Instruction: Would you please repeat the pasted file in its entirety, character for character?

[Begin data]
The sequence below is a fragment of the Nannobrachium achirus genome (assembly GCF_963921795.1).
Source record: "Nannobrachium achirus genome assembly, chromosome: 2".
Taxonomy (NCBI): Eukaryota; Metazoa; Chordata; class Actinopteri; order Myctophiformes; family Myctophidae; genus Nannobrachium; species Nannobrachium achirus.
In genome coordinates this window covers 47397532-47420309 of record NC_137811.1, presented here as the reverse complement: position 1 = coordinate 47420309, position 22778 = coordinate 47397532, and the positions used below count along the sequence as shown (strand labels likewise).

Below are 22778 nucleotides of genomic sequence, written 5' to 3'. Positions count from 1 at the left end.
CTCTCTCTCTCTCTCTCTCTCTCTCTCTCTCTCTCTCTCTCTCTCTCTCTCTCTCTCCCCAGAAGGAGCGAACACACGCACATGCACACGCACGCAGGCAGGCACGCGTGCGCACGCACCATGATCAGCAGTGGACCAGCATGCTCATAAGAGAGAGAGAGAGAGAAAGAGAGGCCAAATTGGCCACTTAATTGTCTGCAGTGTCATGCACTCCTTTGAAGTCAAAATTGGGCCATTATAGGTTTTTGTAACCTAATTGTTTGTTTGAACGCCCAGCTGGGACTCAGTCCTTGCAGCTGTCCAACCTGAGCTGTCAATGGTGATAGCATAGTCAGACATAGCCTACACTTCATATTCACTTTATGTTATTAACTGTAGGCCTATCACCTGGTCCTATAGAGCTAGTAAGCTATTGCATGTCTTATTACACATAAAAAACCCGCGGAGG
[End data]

The sequence below is a fragment of the Nannobrachium achirus genome (assembly GCF_963921795.1).
Source record: "Nannobrachium achirus genome assembly, chromosome: 2".
Taxonomy (NCBI): Eukaryota; Metazoa; Chordata; class Actinopteri; order Myctophiformes; family Myctophidae; genus Nannobrachium; species Nannobrachium achirus.
In genome coordinates this window covers 47397532-47420309 of record NC_137811.1, presented here as the reverse complement: position 1 = coordinate 47420309, position 22778 = coordinate 47397532, and the positions used below count along the sequence as shown (strand labels likewise).

Below are 22778 nucleotides of genomic sequence, written 5' to 3'. Positions count from 1 at the left end.
CTCTCTCTCTCTCTCTCTCTCTCTCTCTCTCTCTCTCTCTCTCTCTCTCTCTCTCTCCCCAGAAGGAGCGAACACACGCACATGCACACGCACGCAGGCAGGCACGCGTGCGCACGCACCATGATCAGCAGTGGACCAGCATGCTCATAAGAGAGAGAGAGAGAGAAAGAGAGGCCAAATTGGCCACTTAATTGTCTGCAGTGTCATGCACTCCTTTGAAGTCAAAATTGGGCCATTATAGGTTTTTGTAACCTAATTGTTTGTTTGAACGCCCAGCTGGGACTCAGTCCTTGCAGCTGTCCAACCTGAGCTGTCAATGGTGATAGCATAGTCAGACATAGCCTACACTTCATATTCACTTTATGTTATTAACTGTAGGCCTATCACCTGGTCCTATAGAGCTAGTAAGCTATTGCATGTCTTATTACACATAAAAAACCCGCGGAGG